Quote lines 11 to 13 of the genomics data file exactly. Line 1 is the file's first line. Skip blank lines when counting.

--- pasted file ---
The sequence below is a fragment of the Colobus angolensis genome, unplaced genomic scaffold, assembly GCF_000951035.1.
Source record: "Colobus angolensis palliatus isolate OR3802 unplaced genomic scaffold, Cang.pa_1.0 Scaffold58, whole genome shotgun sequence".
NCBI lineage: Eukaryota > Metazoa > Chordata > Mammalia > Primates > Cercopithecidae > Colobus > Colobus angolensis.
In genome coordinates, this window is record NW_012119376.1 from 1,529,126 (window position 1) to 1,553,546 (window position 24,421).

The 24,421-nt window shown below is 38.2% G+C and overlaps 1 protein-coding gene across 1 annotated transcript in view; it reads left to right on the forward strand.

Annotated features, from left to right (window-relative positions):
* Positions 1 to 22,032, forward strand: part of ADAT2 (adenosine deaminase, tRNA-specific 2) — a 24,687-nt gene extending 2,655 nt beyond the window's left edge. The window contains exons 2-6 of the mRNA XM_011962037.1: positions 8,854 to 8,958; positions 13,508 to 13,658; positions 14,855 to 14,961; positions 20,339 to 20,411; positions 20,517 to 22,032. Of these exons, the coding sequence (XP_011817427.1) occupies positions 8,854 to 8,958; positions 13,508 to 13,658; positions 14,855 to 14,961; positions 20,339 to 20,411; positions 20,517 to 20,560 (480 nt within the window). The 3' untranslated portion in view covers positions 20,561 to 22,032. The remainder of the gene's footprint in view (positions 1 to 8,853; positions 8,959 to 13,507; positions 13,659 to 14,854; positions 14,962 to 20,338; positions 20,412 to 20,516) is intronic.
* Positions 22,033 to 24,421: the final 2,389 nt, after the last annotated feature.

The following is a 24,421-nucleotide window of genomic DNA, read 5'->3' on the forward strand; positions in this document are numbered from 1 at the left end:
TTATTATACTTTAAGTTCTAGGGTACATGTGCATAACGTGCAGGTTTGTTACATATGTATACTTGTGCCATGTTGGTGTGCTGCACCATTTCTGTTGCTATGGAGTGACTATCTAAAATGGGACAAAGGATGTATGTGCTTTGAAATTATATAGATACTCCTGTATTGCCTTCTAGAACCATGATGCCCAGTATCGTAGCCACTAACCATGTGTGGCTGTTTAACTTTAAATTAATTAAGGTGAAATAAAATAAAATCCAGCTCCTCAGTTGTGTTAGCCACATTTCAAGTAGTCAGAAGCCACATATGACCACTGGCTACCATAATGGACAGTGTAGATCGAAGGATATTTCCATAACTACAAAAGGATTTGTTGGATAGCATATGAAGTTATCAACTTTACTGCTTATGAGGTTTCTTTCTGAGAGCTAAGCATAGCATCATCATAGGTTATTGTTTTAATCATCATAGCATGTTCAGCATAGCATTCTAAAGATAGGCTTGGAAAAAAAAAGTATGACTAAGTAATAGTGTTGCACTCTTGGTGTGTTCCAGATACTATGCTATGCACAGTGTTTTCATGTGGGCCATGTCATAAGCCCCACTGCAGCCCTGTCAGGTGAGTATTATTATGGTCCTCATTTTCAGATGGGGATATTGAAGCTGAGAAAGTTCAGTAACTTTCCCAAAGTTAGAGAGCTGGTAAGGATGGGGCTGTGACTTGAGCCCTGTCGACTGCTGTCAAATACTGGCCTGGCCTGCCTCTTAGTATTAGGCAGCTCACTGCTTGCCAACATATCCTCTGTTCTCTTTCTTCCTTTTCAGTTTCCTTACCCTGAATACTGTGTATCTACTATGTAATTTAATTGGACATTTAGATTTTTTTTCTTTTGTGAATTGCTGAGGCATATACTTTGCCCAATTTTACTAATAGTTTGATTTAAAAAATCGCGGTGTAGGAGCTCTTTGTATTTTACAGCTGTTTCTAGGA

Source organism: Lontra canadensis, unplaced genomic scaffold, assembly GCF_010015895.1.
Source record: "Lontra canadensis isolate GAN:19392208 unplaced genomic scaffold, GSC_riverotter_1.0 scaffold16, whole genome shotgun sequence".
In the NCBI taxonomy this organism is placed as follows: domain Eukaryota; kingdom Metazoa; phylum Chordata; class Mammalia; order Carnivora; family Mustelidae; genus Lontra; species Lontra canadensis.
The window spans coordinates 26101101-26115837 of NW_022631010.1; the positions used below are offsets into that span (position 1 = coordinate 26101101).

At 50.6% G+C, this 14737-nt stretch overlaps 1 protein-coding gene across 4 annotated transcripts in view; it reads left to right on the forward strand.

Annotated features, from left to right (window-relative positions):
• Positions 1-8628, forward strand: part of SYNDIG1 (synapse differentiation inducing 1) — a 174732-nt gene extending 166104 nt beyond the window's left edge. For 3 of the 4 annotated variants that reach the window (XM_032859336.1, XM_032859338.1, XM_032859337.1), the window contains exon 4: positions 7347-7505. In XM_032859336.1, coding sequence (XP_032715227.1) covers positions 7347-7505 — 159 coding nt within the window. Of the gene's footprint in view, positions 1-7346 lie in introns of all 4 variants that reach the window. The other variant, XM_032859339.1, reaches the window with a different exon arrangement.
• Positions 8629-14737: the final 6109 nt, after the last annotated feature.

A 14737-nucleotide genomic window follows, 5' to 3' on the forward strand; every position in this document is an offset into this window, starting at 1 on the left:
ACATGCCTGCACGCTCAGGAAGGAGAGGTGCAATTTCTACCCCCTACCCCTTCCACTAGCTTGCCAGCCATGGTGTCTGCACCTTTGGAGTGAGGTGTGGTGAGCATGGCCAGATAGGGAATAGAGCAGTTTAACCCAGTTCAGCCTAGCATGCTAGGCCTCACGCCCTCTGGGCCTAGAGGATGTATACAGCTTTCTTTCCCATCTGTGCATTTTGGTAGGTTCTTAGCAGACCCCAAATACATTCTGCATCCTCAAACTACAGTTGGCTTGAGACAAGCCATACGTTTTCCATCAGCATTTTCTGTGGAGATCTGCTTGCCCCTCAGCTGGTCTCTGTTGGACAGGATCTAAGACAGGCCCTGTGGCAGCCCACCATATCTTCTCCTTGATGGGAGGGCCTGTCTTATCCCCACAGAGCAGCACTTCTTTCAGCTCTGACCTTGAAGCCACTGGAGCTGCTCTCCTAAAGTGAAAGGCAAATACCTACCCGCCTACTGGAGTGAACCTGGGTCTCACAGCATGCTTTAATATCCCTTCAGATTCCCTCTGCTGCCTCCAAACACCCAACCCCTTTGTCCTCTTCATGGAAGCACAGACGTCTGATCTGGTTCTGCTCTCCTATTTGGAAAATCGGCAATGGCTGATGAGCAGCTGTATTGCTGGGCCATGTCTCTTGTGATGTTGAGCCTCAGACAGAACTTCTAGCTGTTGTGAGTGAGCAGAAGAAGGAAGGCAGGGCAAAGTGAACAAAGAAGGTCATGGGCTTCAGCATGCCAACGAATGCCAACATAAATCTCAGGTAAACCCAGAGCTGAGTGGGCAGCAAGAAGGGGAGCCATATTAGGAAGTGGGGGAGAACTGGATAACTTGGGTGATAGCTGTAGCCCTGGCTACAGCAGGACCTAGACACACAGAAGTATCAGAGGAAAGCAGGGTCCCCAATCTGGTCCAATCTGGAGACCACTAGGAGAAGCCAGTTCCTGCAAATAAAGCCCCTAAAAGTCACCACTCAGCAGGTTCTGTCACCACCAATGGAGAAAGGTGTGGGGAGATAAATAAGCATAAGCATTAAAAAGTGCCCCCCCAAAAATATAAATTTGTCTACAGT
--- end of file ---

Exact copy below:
Source organism: Lontra canadensis, unplaced genomic scaffold, assembly GCF_010015895.1.
Source record: "Lontra canadensis isolate GAN:19392208 unplaced genomic scaffold, GSC_riverotter_1.0 scaffold16, whole genome shotgun sequence".
In the NCBI taxonomy this organism is placed as follows: domain Eukaryota; kingdom Metazoa; phylum Chordata; class Mammalia; order Carnivora; family Mustelidae; genus Lontra; species Lontra canadensis.